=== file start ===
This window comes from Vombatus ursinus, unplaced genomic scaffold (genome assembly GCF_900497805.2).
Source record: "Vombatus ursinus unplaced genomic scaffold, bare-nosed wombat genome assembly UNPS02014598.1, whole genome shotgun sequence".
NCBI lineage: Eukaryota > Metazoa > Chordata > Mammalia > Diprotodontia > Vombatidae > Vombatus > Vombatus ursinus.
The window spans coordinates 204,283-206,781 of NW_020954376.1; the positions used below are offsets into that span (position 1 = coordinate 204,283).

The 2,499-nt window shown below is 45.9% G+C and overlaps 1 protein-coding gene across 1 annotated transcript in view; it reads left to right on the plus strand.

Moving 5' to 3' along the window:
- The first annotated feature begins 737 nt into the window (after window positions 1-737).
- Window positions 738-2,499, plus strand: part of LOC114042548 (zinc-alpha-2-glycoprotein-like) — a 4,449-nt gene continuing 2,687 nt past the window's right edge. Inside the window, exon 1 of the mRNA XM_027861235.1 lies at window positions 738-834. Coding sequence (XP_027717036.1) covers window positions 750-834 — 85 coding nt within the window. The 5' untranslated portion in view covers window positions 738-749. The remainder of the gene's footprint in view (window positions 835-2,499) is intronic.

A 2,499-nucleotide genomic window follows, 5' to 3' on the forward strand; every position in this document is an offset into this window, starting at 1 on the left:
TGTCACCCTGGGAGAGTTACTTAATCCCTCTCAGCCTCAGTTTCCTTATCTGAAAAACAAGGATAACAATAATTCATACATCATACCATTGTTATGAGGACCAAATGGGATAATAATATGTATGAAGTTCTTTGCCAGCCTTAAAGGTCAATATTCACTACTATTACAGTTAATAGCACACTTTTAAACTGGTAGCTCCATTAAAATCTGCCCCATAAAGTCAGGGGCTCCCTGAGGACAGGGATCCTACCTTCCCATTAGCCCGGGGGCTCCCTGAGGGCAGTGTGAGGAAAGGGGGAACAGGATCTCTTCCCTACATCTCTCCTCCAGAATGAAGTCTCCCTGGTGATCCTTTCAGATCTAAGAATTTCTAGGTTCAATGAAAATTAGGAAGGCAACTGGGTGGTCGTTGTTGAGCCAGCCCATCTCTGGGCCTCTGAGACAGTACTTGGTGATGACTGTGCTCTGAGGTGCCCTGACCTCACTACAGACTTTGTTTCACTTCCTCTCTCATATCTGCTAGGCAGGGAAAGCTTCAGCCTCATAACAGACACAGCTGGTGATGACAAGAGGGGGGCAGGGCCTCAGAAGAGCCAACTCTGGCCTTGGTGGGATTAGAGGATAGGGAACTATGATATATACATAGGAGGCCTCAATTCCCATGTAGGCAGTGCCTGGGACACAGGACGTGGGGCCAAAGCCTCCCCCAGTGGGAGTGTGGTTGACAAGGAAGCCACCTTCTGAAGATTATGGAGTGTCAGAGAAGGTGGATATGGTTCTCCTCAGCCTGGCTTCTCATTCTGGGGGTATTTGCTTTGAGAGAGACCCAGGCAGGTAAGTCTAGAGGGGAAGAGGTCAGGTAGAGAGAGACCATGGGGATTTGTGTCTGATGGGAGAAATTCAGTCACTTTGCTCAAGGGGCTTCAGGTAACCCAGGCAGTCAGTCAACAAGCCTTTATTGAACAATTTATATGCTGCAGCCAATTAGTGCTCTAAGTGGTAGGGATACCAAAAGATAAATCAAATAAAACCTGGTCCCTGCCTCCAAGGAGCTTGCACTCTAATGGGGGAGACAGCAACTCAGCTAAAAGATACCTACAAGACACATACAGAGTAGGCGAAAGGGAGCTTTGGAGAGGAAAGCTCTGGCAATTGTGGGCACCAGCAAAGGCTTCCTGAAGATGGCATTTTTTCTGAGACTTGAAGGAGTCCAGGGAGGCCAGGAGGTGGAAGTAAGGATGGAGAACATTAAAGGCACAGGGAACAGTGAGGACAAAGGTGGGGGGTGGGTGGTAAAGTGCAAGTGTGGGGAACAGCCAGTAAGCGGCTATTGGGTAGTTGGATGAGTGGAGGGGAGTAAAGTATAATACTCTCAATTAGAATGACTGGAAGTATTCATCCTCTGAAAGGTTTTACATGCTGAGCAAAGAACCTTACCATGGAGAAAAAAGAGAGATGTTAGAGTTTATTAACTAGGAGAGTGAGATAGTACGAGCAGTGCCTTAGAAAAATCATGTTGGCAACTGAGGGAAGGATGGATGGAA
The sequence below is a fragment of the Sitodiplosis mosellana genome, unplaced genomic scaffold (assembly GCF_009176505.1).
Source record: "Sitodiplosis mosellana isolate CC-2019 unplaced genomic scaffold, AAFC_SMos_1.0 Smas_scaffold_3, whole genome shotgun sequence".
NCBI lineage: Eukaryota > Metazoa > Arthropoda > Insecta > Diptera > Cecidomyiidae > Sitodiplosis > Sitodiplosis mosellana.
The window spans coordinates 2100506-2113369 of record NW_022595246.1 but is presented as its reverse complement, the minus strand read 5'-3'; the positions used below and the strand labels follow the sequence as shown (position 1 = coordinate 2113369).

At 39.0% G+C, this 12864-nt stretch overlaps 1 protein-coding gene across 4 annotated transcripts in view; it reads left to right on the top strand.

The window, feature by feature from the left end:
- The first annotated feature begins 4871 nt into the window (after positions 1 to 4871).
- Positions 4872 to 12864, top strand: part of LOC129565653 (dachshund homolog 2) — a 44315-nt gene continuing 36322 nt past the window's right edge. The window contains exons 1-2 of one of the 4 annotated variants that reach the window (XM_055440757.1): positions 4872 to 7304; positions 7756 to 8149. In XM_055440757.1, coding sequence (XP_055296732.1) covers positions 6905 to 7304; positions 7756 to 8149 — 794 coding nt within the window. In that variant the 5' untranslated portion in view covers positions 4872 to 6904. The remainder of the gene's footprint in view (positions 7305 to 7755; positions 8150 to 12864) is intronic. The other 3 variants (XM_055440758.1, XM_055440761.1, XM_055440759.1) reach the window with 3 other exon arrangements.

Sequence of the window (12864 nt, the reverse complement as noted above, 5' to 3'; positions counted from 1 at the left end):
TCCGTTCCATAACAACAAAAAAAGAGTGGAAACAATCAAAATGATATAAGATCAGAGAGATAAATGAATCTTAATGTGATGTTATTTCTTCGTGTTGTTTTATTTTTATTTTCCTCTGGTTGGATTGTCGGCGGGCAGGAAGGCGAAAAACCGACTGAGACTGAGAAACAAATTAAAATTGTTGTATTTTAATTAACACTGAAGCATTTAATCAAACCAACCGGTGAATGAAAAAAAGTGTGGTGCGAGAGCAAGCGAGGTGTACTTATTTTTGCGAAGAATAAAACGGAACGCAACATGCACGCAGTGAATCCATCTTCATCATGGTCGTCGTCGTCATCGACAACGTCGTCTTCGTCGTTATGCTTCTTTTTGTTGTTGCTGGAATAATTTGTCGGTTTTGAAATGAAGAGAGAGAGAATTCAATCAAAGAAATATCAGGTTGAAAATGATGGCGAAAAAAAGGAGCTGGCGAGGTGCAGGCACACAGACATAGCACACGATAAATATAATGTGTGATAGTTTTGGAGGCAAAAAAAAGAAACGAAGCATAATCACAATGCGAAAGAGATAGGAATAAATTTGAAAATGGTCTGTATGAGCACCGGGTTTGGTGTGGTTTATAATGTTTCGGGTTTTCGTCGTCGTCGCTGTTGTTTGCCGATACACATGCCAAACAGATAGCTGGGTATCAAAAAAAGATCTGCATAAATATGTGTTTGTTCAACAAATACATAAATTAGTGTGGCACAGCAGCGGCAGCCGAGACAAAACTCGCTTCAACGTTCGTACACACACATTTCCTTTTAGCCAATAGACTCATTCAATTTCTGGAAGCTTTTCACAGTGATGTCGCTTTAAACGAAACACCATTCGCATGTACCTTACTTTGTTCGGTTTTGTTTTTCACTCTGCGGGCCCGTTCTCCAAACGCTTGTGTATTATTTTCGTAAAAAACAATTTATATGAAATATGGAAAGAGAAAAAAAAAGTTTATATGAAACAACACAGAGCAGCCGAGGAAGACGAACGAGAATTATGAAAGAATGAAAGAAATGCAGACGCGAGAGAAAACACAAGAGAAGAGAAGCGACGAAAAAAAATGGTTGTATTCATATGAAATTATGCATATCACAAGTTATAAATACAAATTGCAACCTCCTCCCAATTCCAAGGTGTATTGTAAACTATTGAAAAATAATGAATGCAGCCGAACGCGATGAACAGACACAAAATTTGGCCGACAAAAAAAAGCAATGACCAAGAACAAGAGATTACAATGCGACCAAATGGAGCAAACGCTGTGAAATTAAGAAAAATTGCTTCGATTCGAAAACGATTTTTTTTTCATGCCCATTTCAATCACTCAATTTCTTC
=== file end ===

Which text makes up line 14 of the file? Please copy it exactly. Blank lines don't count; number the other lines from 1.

The window spans coordinates 2100506-2113369 of record NW_022595246.1 but is presented as its reverse complement, the minus strand read 5'-3'; the positions used below and the strand labels follow the sequence as shown (position 1 = coordinate 2113369).